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Chipotle Warns of New Competition From Ghost Kitchens
Restaurant may close locations due to stringent legislation and could violate a federal deferred prosecution agreement.
February 12, 2021
With 2,724 stores in the U.S., Chipotle (CMG) is warning investors about a new threat to the restaurant industry that has no physical locations. In its 2019 annual report, Chipotle identified a growing list of competitors:
“We also compete with a number of non-traditional market participants, such as convenience stores, grocery stores, coffee shops and meal kit delivery services.”
In its 2020 10-K, Chipotle adds a new competitor with the potential to disrupt:
“We also compete with a number of non-traditional market participants, such as convenience stores, grocery stores, coffee shops, meal kit delivery services, and “ghost” or dark kitchens, where meals are prepared at separate takeaway premises rather than a restaurant.”
The global pandemic, according to industry trade publications, pulled five years of ghost kitchen growth forward. Forecasts suggest ghost kitchens could be a $1 trillion global market by 2030. Hyperbole surrounding the industry is thick— some predict ghost kitchens are the future of the restaurant industry— but ghost kitchens are attracting significant investment capital. Uber founder Travis Kalanick has reportedly invested $130 million in 40 ghost kitchen locations.
Powered by marketing that promises anyone can launch a restaurant in one month, ghost kitchens lower the barrier to entry. They’ve gotten Chipotle’s attention which means investors would be wise to pay attention as well.
Separately, Fair workweek legislation, which requires some employers to provide workers with predictable work schedules as well as compensate them for last minute changes, is spreading quickly in the U.S. In its 2019 annual, Chipotle cited fair workweek legislation as a risk but one that was contained mostly to New York:
“...several jurisdictions including New York City have implemented Fair Workweek (or Secure Scheduling) legislation, which impose complex requirements related to scheduling for certain restaurant and retail employee…”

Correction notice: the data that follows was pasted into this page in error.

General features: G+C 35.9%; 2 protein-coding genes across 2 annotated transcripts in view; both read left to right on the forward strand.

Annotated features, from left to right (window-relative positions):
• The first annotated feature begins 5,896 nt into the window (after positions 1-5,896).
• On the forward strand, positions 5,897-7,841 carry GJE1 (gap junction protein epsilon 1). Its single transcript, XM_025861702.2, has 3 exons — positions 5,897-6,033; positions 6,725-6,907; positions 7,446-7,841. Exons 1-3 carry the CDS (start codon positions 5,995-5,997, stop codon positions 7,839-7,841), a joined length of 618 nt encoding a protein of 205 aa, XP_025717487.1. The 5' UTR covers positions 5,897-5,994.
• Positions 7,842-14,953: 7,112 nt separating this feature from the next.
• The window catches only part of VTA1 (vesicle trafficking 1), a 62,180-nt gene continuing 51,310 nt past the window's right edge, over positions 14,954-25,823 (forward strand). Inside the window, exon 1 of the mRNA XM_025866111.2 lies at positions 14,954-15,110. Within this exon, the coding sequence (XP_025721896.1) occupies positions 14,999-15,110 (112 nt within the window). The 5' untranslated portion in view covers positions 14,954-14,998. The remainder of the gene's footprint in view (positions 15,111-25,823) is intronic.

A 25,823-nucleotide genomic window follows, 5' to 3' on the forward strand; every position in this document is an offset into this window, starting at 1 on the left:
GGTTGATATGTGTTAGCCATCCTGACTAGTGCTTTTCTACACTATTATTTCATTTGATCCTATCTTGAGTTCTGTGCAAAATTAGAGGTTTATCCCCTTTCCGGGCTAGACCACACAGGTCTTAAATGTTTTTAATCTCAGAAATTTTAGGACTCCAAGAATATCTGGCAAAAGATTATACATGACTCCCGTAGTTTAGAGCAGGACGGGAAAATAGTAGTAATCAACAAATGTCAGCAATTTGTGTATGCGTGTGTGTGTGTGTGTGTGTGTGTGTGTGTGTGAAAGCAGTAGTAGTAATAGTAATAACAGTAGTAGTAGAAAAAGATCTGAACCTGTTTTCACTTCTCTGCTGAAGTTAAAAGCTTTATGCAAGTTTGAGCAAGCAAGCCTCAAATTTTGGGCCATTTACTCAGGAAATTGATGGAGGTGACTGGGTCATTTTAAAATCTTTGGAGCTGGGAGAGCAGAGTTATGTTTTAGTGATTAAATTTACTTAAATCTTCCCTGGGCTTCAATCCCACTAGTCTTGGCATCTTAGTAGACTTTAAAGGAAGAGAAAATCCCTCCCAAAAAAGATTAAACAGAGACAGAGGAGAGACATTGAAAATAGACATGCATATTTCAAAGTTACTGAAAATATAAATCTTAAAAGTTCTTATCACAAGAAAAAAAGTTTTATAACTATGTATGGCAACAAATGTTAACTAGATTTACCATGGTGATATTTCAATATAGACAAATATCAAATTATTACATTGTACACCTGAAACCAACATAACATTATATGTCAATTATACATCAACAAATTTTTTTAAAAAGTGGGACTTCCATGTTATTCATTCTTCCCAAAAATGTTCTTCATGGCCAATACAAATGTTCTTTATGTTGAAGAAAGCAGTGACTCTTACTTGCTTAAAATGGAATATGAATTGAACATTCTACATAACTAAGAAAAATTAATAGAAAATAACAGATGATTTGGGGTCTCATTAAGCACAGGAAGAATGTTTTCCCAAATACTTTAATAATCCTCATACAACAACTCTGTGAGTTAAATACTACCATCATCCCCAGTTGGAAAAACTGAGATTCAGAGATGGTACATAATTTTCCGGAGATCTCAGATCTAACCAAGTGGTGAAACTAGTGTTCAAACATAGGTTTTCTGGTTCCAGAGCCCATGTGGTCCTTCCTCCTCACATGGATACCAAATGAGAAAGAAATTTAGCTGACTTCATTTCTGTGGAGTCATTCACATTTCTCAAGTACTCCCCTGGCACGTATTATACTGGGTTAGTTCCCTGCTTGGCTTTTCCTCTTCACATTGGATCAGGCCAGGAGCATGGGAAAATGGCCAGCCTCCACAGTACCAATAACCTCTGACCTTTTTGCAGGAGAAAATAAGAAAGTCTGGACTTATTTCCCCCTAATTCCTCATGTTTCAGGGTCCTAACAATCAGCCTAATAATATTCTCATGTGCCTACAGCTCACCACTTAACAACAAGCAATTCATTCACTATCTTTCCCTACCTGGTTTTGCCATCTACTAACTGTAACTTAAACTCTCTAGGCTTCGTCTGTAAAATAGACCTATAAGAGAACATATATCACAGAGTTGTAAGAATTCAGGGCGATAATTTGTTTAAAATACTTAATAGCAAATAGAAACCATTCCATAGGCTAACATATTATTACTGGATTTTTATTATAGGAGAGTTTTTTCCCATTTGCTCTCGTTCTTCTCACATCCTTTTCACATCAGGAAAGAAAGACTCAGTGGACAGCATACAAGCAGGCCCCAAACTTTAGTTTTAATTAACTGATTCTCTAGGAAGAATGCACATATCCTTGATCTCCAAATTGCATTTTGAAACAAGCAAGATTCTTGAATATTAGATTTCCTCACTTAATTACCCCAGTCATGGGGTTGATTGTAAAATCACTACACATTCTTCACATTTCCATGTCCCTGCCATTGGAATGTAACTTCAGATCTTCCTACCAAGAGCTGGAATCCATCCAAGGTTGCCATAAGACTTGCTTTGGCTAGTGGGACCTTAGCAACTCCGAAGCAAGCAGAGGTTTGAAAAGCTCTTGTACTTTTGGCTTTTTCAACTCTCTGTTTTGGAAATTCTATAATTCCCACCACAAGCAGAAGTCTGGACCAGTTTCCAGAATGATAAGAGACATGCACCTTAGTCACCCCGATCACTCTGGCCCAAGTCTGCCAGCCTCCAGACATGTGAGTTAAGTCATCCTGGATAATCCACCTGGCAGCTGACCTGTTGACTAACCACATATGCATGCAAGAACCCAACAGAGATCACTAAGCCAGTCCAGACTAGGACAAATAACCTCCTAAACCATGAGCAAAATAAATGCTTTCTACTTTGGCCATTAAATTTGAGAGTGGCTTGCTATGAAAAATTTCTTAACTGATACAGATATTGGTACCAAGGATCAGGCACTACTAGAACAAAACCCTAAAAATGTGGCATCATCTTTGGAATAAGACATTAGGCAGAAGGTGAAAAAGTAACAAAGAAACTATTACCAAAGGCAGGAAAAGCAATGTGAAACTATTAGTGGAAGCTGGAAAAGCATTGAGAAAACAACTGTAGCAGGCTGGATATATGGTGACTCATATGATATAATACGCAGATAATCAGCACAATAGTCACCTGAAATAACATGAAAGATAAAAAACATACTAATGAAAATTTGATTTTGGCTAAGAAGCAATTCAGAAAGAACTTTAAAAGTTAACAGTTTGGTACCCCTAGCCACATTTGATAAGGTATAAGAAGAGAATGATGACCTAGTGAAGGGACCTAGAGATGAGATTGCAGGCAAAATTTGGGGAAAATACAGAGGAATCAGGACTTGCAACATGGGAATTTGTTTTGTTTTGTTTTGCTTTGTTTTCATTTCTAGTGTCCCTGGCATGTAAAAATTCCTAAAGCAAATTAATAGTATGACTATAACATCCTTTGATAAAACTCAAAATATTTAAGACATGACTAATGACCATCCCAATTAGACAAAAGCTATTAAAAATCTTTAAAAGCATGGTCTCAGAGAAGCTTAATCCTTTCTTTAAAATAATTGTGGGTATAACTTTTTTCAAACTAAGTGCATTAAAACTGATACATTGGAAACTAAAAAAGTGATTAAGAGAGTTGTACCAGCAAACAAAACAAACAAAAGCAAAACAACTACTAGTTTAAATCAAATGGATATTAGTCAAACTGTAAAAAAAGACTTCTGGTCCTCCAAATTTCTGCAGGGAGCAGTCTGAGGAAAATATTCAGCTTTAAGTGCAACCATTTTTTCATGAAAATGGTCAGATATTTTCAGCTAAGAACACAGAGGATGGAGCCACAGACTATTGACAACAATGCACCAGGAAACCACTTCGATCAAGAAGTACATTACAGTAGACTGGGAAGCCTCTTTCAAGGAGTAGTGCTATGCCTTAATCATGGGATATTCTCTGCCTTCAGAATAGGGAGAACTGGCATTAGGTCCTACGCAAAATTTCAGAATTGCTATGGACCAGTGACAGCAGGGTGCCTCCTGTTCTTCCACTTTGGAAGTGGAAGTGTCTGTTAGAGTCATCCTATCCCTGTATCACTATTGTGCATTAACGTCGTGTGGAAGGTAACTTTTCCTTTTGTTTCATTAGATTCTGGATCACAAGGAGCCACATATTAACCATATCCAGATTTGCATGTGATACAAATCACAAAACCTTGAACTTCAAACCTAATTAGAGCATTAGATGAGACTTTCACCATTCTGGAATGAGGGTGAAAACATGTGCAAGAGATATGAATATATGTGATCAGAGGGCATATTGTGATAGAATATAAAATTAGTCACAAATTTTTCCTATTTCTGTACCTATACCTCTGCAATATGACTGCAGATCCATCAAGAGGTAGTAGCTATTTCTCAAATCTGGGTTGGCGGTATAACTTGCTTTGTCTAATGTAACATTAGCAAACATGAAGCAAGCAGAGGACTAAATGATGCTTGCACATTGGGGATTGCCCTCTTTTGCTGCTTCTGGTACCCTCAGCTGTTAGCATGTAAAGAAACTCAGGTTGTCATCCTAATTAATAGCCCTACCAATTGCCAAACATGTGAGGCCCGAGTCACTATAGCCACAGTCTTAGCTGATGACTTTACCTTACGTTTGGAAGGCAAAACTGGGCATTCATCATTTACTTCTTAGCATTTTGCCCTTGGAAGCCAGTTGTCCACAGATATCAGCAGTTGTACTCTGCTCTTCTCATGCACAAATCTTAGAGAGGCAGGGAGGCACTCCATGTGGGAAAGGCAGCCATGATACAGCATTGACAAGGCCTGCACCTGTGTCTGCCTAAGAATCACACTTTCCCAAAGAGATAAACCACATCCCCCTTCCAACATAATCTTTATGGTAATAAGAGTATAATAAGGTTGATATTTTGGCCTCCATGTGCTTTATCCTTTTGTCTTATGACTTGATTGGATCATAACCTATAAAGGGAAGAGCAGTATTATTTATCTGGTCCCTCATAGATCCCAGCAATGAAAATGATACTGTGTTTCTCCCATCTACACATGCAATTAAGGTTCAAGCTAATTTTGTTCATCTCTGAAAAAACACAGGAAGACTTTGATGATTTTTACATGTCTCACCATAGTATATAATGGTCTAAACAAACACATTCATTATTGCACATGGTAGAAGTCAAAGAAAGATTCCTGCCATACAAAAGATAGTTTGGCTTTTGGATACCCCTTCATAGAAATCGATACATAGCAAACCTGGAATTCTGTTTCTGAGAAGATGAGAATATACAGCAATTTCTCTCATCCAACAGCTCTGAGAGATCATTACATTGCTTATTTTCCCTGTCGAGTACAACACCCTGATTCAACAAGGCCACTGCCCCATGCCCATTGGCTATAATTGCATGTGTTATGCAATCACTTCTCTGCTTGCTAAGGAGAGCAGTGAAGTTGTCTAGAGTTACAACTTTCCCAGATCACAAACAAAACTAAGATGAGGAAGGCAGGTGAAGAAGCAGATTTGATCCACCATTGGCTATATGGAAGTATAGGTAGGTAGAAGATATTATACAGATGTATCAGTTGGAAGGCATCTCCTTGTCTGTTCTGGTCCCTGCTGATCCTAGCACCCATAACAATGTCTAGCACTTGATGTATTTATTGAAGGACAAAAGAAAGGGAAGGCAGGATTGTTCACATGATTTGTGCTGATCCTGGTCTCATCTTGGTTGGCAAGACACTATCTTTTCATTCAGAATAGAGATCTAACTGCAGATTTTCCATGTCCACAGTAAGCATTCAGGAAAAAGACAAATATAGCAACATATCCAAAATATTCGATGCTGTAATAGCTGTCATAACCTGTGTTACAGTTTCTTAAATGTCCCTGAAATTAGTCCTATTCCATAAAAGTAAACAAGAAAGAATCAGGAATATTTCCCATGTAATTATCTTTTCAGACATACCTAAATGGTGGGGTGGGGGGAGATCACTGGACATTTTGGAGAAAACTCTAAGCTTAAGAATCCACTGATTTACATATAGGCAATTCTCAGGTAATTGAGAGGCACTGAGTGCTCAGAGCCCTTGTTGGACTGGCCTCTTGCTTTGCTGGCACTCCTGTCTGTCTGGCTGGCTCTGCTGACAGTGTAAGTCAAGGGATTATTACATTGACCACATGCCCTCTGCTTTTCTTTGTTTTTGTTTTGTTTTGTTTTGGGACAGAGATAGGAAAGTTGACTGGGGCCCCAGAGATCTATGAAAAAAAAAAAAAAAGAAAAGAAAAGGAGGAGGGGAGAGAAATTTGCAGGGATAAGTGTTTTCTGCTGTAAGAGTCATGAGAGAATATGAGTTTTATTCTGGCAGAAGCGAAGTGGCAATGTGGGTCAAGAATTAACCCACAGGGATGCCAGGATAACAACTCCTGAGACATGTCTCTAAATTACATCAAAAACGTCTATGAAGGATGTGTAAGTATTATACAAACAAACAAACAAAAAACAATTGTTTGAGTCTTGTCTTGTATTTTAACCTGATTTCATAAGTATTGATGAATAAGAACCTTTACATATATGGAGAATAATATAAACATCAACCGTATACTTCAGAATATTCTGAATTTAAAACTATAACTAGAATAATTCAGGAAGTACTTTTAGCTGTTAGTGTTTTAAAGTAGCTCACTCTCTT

In its 2020 annual, Chipotle indicates the legislation has gained momentum and has spread to major cities throughout the U.S.:
“In addition, several jurisdictions, including New York City, Philadelphia, Chicago, Seattle, Oregon, San Francisco and San Jose, have implemented fair workweek legislation, which impose complex requirements related to scheduling for certain restaurant and retail employees.”
Though Chipotle does not quantify the costs, it says new legislation— including fair workweek— could cause it to close restaurants in jurisdictions where such requirements are imposed.
Lastly, In April 2020, Chipotle signed a Deferred Prosecution Agreement (DPA) to settle a criminal investigation into company-wide food safety matters that occurred dating back to January 1, 2013. Chipotle paid a $25 million fine and is required to maintain a comprehensive compliance program designed to ensure it abides by food safety laws. If Chipotle complies for three years, the federal charges will be dismissed.
Until then, Chipotle says complying at all 2,700+ locations will be difficult and warns it may violate the DPA which could cause the Department of Justice (DOJ) to levy penalties that harm shareholders:
“If Chipotle is found to have breached the terms of the DPA, the DOJ may elect to prosecute, or bring a civil action against the company for conduct alleged in the DPA’s Statement of Facts, which could result in additional fines, penalties, and have material adverse impacts on our results of operations. In addition, further action by the DOJ may significantly and adversely affect our brand and reputation, especially in light of our highly publicized food safety incidents in 2015 – 2017.”
Related: MCD, DRI, SHAK, WEN, CBRL, BLMN
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